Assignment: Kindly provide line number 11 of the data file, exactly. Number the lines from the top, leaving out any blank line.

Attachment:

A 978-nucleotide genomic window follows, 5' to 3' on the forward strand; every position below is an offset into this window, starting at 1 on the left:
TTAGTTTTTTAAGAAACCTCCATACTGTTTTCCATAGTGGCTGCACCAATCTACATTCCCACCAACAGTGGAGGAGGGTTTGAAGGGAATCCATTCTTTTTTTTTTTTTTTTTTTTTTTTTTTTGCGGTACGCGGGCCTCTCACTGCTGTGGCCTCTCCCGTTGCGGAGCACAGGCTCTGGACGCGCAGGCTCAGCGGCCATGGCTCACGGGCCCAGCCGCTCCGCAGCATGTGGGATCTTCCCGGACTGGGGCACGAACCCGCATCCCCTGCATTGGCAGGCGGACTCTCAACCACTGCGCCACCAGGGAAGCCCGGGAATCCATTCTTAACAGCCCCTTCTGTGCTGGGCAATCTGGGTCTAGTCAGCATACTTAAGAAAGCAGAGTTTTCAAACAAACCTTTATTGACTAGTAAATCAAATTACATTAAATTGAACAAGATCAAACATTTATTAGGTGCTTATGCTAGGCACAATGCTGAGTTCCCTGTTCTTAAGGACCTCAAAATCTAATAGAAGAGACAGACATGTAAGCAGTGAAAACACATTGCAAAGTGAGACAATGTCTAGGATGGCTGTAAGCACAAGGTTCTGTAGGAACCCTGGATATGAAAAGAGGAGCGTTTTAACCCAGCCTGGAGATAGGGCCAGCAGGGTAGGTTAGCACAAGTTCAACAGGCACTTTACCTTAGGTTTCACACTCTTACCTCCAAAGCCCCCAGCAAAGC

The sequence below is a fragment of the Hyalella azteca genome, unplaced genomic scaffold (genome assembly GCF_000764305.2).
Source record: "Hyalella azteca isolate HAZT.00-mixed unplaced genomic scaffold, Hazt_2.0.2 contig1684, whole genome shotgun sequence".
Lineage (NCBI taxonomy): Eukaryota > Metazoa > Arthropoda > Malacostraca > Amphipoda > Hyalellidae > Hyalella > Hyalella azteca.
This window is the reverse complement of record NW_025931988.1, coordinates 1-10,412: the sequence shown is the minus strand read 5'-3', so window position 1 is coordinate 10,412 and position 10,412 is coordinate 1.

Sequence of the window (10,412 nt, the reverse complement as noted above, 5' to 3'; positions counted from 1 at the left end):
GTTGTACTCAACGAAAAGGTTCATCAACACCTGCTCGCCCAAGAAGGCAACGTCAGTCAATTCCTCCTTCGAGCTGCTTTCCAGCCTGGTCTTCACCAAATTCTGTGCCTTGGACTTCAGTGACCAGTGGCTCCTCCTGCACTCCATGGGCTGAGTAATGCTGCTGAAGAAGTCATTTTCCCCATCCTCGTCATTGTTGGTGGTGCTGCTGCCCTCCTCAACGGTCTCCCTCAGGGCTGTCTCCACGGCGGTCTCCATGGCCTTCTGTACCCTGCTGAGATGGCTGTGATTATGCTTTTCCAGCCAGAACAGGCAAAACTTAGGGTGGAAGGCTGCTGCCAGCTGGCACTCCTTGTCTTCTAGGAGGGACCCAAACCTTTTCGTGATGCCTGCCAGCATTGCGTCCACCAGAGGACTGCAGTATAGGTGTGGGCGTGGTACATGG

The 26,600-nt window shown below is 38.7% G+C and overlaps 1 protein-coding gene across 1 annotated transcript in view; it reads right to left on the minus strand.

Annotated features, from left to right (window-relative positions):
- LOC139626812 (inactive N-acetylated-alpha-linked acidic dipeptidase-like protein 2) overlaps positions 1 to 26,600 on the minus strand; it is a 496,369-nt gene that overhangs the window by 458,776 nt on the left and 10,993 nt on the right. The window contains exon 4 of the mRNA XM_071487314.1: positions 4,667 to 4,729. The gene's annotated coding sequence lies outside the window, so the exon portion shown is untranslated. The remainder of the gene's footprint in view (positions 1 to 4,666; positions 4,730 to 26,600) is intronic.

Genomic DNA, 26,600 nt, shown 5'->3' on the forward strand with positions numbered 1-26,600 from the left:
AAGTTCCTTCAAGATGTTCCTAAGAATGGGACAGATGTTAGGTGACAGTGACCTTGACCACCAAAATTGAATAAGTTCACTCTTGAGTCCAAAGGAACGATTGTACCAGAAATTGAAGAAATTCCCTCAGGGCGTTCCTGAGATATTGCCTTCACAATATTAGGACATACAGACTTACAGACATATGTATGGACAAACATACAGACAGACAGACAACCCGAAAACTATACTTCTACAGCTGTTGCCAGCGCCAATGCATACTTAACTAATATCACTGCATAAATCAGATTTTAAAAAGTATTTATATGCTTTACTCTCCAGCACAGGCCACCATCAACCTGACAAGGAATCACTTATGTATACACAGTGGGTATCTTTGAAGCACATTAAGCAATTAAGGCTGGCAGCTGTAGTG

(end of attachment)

- LOC139626812 (inactive N-acetylated-alpha-linked acidic dipeptidase-like protein 2) overlaps positions 1 to 26,600 on the minus strand; it is a 496,369-nt gene that overhangs the window by 458,776 nt on the left and 10,993 nt on the right. The window contains exon 4 of the mRNA XM_071487314.1: positions 4,667 to 4,729. The gene's annotated coding sequence lies outside the window, so the exon portion shown is untranslated. The remainder of the gene's footprint in view (positions 1 to 4,666; positions 4,730 to 26,600) is intronic.